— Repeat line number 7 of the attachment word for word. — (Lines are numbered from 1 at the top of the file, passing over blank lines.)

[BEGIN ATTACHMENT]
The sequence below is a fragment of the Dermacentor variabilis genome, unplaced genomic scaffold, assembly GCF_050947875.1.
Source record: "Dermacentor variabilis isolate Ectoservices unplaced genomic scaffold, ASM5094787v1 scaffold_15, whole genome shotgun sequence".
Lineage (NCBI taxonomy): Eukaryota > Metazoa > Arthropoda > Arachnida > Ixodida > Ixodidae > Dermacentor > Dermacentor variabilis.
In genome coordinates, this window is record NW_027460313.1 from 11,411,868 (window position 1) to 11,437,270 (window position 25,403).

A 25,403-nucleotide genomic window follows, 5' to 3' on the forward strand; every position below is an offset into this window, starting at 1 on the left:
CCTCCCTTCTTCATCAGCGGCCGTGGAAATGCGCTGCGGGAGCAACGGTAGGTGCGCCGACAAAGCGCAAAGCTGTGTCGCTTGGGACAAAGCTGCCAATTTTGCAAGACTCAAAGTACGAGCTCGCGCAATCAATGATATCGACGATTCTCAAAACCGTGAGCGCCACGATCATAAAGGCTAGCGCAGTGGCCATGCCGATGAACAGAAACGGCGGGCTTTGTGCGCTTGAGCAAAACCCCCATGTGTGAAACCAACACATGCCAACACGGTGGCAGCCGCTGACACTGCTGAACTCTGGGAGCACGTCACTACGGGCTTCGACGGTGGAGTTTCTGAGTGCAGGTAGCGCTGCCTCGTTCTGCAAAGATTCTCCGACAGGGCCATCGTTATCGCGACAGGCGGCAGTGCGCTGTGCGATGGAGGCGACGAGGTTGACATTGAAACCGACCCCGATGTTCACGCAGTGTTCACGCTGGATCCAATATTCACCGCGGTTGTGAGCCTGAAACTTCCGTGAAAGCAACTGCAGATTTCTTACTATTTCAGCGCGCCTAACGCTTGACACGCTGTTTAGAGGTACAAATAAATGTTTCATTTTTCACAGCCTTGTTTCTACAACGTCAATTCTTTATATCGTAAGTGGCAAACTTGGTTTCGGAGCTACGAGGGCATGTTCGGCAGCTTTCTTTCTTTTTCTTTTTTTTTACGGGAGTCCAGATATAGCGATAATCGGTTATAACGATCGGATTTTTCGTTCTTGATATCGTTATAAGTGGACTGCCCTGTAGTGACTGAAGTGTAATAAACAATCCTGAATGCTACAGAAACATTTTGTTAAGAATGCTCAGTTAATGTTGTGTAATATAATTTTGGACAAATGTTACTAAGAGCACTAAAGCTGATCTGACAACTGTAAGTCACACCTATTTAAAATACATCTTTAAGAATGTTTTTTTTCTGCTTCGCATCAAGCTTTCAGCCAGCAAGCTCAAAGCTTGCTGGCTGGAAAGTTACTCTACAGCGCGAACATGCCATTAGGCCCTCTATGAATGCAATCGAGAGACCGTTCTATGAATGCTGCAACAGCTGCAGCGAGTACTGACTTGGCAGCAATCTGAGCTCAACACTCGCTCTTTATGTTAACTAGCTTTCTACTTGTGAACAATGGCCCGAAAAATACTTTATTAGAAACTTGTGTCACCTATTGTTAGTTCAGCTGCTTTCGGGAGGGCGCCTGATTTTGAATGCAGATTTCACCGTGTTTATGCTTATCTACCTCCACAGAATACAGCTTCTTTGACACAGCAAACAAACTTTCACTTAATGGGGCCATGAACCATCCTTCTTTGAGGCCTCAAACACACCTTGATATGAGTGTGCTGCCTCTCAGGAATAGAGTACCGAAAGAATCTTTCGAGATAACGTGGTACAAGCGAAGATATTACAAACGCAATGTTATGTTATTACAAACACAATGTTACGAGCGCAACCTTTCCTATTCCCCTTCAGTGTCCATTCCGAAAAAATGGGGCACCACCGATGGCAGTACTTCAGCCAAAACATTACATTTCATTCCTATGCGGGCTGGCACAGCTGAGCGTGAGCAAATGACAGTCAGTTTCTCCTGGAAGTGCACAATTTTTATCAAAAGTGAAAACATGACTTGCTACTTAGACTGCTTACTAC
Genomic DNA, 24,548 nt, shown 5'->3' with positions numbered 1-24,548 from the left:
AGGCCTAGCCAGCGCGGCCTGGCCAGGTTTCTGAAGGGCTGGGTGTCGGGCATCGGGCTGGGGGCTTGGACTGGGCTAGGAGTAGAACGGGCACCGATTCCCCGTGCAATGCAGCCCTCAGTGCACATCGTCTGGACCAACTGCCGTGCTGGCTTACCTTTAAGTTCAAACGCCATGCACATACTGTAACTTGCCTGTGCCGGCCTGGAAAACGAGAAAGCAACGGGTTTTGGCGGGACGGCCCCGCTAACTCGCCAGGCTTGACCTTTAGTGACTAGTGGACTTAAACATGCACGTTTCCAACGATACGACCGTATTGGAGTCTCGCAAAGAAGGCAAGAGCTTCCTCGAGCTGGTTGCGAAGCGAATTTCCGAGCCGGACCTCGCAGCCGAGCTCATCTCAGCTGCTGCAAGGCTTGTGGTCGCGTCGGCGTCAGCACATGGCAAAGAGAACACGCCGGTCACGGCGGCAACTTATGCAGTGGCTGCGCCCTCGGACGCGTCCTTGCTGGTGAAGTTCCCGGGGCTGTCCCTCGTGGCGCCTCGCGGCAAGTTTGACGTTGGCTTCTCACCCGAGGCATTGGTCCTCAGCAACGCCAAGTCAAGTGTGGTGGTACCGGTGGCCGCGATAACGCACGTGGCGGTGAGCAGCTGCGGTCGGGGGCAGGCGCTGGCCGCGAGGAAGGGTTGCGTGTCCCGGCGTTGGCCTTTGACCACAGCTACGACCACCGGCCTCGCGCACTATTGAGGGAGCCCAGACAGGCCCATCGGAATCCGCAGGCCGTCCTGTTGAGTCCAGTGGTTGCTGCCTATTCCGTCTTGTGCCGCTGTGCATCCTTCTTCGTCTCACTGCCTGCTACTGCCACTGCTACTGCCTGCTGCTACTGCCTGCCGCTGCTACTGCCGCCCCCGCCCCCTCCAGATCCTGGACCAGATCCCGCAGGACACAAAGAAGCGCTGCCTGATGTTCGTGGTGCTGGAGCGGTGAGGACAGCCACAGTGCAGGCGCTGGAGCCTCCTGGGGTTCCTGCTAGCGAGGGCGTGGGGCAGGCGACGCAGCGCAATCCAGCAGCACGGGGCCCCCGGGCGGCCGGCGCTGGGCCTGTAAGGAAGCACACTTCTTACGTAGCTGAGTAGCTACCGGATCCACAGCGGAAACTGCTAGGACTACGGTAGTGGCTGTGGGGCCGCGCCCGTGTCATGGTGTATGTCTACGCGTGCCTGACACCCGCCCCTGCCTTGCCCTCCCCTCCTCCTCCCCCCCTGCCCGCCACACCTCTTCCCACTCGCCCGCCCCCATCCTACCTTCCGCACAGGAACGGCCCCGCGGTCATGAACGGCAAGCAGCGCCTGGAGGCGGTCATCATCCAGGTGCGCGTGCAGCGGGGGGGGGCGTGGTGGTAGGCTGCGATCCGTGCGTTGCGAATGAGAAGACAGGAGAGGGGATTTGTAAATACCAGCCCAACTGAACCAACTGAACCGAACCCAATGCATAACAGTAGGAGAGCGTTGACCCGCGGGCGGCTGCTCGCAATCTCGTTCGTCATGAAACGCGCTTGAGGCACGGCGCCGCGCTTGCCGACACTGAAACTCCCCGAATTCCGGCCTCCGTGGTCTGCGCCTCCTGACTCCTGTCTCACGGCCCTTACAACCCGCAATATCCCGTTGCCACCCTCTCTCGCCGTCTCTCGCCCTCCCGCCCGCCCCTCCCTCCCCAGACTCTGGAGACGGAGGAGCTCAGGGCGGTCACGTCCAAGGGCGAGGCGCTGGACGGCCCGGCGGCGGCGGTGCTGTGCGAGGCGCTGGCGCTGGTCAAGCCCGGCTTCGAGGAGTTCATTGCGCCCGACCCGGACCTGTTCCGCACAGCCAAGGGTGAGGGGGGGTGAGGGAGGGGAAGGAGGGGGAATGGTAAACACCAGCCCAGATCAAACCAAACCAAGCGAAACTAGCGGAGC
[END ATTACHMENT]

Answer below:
Genomic DNA, 24,548 nt, shown 5'->3' with positions numbered 1-24,548 from the left: